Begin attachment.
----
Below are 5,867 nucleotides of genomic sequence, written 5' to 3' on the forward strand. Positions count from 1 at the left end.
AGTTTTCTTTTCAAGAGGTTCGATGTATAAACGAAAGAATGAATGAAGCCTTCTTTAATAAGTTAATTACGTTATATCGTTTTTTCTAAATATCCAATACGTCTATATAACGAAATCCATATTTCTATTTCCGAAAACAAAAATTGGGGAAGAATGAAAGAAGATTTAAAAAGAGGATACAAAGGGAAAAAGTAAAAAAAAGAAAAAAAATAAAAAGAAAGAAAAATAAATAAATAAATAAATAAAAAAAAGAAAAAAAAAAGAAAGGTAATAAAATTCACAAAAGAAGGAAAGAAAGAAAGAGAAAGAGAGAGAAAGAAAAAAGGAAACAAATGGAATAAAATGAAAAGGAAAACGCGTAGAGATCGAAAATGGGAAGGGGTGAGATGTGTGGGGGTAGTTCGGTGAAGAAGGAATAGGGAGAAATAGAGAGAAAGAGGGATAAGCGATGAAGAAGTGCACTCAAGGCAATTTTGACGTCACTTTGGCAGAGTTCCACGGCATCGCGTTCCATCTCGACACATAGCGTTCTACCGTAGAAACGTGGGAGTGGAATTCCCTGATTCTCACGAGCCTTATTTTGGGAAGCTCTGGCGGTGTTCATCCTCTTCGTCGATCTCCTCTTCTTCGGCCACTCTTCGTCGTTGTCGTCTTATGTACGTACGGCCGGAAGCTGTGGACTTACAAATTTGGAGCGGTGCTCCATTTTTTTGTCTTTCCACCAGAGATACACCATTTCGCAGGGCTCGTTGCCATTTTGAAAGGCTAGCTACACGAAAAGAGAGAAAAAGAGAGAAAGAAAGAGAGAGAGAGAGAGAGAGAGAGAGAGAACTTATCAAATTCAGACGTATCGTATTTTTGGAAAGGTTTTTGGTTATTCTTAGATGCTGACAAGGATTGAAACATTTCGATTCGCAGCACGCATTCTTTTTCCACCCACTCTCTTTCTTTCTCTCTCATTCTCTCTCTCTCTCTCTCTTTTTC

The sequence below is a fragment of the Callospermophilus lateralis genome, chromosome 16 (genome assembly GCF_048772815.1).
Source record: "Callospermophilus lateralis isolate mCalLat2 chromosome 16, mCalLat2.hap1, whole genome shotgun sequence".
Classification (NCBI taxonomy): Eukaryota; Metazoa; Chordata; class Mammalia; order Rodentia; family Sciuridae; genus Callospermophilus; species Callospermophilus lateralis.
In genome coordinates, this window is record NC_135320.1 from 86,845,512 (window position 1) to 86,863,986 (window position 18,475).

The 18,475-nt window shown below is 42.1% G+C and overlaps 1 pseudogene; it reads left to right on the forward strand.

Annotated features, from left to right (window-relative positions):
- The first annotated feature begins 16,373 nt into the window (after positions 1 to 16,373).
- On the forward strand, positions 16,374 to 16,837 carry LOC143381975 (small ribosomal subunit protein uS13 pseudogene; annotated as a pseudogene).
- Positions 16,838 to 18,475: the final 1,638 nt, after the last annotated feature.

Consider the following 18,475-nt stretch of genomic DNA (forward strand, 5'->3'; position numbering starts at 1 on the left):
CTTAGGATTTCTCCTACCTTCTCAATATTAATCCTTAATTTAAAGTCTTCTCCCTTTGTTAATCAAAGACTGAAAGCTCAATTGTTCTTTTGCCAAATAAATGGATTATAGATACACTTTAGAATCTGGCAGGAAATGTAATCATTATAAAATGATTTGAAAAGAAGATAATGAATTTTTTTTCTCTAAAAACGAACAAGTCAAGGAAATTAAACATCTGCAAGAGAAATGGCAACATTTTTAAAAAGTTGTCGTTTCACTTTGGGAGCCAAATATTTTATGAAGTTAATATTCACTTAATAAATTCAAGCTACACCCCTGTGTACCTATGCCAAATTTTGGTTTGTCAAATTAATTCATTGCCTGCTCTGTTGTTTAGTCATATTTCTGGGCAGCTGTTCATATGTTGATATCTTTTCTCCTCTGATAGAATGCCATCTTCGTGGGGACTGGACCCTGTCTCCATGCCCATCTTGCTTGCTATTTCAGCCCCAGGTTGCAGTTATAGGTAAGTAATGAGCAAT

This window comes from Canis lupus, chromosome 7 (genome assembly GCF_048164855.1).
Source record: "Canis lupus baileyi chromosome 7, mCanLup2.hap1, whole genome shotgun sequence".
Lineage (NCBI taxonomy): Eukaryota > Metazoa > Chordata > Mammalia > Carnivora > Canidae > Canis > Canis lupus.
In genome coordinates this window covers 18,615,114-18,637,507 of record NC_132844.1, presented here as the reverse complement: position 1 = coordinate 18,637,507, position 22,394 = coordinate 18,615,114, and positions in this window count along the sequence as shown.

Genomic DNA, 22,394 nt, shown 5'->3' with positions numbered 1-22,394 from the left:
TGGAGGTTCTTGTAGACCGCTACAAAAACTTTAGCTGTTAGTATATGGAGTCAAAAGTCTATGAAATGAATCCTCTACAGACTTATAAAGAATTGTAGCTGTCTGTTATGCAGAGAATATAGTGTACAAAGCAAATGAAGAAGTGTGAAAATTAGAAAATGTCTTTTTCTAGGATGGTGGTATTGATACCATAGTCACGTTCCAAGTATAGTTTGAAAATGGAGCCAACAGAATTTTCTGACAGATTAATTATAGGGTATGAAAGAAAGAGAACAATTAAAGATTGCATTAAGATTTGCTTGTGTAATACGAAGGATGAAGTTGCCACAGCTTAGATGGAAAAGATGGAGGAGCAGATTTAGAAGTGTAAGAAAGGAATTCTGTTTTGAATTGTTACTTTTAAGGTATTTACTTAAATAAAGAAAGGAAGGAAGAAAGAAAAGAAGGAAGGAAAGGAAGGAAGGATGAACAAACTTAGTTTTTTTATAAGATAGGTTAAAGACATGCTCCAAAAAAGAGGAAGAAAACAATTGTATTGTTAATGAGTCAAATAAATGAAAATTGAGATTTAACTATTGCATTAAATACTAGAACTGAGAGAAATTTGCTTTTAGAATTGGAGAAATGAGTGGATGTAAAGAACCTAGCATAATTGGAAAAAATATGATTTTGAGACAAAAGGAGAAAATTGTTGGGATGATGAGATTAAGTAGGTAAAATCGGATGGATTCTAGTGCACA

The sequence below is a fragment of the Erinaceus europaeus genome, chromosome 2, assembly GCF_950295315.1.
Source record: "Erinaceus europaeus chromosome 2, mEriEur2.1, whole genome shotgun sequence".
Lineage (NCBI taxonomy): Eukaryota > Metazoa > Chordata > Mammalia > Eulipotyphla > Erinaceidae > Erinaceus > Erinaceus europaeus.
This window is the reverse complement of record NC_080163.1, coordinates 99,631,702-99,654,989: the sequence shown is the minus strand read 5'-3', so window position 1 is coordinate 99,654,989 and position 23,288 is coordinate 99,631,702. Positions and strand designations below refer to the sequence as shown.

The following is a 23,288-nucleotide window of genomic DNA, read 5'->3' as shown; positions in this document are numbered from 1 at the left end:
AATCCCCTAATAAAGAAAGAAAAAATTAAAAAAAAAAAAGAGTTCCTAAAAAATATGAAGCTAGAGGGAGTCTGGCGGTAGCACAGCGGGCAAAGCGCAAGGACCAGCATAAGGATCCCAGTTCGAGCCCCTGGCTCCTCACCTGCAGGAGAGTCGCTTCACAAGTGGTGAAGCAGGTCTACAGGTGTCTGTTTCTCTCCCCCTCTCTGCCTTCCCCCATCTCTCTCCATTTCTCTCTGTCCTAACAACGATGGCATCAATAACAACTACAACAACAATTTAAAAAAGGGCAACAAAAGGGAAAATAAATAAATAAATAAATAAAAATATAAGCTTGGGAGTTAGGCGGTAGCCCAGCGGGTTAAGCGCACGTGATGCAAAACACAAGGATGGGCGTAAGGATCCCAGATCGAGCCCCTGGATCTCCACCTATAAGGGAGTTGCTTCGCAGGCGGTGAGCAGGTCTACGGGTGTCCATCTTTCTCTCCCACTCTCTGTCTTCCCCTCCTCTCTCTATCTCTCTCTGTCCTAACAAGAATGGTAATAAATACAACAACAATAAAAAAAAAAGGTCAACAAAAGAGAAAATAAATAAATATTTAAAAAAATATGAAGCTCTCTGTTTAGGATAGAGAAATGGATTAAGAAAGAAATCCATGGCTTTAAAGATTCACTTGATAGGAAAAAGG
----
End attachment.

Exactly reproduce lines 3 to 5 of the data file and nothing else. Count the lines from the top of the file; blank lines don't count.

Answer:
The sequence below is a fragment of the Callospermophilus lateralis genome, chromosome 16 (genome assembly GCF_048772815.1).
Source record: "Callospermophilus lateralis isolate mCalLat2 chromosome 16, mCalLat2.hap1, whole genome shotgun sequence".
Classification (NCBI taxonomy): Eukaryota; Metazoa; Chordata; class Mammalia; order Rodentia; family Sciuridae; genus Callospermophilus; species Callospermophilus lateralis.